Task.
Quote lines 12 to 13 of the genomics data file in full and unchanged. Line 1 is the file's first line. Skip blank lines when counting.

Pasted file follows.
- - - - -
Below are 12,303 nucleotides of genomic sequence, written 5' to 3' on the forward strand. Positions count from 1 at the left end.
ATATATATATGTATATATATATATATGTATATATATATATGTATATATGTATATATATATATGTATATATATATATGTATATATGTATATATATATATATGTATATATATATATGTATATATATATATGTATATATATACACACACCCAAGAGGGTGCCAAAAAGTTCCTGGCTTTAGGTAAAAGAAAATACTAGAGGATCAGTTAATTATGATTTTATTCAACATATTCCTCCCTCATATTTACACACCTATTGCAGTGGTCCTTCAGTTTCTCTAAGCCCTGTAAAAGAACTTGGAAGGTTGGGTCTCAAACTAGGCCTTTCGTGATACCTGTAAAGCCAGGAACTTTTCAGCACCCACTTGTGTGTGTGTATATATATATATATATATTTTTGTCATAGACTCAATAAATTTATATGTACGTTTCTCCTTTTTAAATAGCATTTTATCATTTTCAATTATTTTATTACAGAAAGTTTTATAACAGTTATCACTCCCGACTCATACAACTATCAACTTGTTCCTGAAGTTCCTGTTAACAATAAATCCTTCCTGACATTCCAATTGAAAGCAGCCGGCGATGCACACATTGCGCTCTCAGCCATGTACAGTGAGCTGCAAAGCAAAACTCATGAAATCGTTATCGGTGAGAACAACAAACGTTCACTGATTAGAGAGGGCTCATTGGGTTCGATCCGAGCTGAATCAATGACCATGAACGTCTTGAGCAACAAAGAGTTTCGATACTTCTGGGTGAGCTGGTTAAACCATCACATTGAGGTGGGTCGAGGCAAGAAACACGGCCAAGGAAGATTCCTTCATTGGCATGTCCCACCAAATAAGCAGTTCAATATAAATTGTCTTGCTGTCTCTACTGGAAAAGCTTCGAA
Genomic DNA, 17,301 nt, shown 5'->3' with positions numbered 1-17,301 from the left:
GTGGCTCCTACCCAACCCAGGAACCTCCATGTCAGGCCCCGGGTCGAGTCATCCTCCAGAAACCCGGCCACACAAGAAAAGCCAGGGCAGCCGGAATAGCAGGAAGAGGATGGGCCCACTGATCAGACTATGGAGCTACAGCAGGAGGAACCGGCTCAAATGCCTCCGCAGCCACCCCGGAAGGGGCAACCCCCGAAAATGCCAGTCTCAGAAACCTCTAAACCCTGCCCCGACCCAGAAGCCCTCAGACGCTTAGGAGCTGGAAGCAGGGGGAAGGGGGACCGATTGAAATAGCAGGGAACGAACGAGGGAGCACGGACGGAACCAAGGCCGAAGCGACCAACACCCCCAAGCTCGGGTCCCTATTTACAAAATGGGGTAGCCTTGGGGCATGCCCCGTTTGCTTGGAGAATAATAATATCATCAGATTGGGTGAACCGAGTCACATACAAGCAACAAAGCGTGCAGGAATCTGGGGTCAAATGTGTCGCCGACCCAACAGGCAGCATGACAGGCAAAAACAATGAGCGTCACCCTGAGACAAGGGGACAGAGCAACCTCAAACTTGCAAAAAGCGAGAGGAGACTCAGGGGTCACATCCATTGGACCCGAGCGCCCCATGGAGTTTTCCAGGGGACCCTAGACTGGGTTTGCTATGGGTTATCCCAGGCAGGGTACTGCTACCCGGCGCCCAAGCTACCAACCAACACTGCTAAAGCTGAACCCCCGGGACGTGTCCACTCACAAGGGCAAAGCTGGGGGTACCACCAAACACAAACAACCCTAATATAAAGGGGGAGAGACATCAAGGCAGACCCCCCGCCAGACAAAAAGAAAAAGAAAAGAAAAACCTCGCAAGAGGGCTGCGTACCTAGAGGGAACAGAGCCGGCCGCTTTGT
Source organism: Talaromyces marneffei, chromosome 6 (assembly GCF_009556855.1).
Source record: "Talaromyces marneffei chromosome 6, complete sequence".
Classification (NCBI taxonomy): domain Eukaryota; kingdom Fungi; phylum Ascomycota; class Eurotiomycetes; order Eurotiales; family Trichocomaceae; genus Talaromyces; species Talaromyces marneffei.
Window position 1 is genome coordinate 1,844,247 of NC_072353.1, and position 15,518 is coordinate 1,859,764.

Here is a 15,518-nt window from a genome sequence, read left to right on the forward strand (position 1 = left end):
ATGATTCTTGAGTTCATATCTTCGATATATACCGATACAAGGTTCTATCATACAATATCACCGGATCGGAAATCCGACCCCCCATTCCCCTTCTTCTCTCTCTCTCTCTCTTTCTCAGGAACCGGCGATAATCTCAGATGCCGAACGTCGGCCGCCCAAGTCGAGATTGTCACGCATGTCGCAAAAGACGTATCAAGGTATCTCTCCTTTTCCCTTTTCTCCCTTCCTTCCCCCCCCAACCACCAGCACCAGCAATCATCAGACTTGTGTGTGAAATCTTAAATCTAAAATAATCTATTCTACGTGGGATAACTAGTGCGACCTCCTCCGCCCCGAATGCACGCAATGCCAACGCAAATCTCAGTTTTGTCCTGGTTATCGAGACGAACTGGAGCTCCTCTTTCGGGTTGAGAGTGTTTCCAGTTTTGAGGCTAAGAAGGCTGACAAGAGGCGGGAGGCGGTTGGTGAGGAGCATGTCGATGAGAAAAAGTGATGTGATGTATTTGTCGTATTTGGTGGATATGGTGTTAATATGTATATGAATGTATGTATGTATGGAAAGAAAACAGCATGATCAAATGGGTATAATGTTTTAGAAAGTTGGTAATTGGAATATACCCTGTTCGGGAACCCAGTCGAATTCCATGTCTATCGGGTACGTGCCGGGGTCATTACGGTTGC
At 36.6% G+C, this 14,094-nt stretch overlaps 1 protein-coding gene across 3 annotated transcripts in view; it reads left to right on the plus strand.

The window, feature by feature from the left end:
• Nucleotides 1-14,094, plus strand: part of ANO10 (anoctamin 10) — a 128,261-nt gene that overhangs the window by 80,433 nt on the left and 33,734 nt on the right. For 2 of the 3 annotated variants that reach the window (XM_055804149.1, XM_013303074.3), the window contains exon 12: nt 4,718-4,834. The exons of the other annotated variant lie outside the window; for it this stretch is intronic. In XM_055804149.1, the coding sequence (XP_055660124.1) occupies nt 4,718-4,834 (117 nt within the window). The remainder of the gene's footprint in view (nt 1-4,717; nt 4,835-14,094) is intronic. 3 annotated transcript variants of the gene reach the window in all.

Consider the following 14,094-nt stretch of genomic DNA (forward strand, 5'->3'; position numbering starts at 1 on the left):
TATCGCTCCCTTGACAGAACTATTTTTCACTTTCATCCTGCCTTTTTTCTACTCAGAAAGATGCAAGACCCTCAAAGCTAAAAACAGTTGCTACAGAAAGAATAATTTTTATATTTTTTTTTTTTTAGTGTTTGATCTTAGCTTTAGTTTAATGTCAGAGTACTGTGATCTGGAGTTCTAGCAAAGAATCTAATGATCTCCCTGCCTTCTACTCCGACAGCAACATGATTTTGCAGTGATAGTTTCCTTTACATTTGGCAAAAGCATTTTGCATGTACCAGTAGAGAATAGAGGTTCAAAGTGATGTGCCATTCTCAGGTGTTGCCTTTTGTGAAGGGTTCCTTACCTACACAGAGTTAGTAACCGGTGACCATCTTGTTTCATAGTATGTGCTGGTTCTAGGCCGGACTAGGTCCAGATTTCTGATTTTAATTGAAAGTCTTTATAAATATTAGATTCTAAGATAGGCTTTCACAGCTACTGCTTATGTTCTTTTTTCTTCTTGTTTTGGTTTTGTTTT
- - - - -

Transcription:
The window, feature by feature from the left end:
• Nucleotides 1-14,094, plus strand: part of ANO10 (anoctamin 10) — a 128,261-nt gene that overhangs the window by 80,433 nt on the left and 33,734 nt on the right. For 2 of the 3 annotated variants that reach the window (XM_055804149.1, XM_013303074.3), the window contains exon 12: nt 4,718-4,834. The exons of the other annotated variant lie outside the window; for it this stretch is intronic. In XM_055804149.1, the coding sequence (XP_055660124.1) occupies nt 4,718-4,834 (117 nt within the window). The remainder of the gene's footprint in view (nt 1-4,717; nt 4,835-14,094) is intronic. 3 annotated transcript variants of the gene reach the window in all.